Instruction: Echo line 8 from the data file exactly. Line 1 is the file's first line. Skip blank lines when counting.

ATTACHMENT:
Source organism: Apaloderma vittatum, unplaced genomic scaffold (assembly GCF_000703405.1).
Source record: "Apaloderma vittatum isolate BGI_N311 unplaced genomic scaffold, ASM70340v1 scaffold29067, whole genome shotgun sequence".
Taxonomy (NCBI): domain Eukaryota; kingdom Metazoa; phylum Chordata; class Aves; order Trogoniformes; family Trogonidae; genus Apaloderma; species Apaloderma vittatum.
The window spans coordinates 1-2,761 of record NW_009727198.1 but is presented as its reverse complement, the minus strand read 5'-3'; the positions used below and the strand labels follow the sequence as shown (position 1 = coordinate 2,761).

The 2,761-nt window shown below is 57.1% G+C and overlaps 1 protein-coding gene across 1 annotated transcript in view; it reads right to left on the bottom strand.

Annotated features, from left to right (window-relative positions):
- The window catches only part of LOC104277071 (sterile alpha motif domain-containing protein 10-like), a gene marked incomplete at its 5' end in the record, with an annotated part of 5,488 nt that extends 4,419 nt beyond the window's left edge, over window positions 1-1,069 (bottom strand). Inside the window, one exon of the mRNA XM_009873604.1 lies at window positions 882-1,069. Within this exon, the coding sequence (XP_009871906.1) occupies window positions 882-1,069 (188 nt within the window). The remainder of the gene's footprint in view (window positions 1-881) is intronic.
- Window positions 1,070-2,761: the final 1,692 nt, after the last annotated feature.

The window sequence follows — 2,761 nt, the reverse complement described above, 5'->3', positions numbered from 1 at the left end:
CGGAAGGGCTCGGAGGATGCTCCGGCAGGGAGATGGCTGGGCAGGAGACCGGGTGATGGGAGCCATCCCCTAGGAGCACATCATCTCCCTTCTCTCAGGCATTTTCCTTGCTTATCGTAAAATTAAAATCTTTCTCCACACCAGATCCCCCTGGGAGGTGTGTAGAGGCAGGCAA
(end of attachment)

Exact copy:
- Window positions 1,070-2,761: the final 1,692 nt, after the last annotated feature.